George Will’s economic recovery plan: Drop corporate, estate taxes to zero

Jeff Poor Media Reporter
Font Size:

Another day of trading at the exchange and another calamitous drop in the Dow Jones Industrial Average has many searching for a way to stem the tide of the ailing economy and get it moving in the right direction.

Washington Post columnist George Will offered some ideas on Tuesday night’s “The Charlie Rose Show.” He would not just lower taxes, but eliminate some altogether.

First, Will explained that he would mimic former President Ronald Reagan’s actions after he inherited a dreadful economy from Jimmy Carter.

“So the first thing you want to do is in my judgment is what Reagan did,” Will said. “Reagan came in — President Obama acts as though he’s the first president who ever inherited a country from his predecessor that wasn’t perfect.

“Think of what Reagan — remember the misery index under Carter? [It] added the inflation and the unemployment and — and you were over 20 percent. Reagan came in and said, ‘Well, we’re going to lighten the load of government on the private sector. We’re going to cut taxes. We’re going to cut regulations.’ This president has not done that, and I think it’s time to try that.”

And Will named specific taxes he would target immediately.

“Even stagnant Japan has lowered its corporate tax rate,” Will said. “Ours should be radically lower … [I] would lower it to zero because I don’t believe corporations pay taxes: They collect taxes. They have to pass taxation on as a cost of doing business.

“I would eliminate the death tax. I don’t know why death is a taxable event in this country. No more estate taxes. Eliminate — go back to the classic — no taxation without respiration, that’s right. Go back to the classic Bill Bradley/Ronald Reagan tax reform of 1986. Lower the rates by eliminating loopholes and exceptions.”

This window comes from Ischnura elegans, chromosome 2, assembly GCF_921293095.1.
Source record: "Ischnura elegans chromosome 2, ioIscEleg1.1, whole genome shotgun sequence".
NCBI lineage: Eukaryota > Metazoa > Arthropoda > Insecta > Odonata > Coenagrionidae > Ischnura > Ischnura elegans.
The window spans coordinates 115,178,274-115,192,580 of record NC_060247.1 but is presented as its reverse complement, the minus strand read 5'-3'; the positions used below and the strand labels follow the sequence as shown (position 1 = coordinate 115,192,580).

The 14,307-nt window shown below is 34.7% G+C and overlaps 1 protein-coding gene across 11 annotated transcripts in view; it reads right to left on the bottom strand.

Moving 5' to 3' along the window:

Host Charlie Rose protested, saying that was in fact what Obama had recommended. But Will countered that it took Obama too long to suggest action.

“He’s had a conversion of convenience on a lot of issues as the election approaches and the sky has darkened,” Will insisted.

Will also had high praise for tea party.

“I think the tea party unquestionably changed the landscape,” he said. “None of this would have happened, the Simpson-Bowles — none of this would have happened without the change in the conversation in this Capitol by 87 freshmen elected in 2010. But the president likes to say elections have consequences. And that one did. Absent that, absent those 87 members who had livened the House of Representatives, they would not have dug in and made the debt ceiling increase an action-forcing mechanism.”

Rose questioned some conservatives’ willingness to “hold the country hostage” over the national debt, but Will said their motivations were legitimate.

“I would say they’re prepared to be highly principled and intelligently obdurate in using such leverage as they have. And this is limited. We have three branches of government. The Republicans control one-half of the one branch of the government, and got rather a lot, I think, in trying to turn this super tanker of the state a little bit.”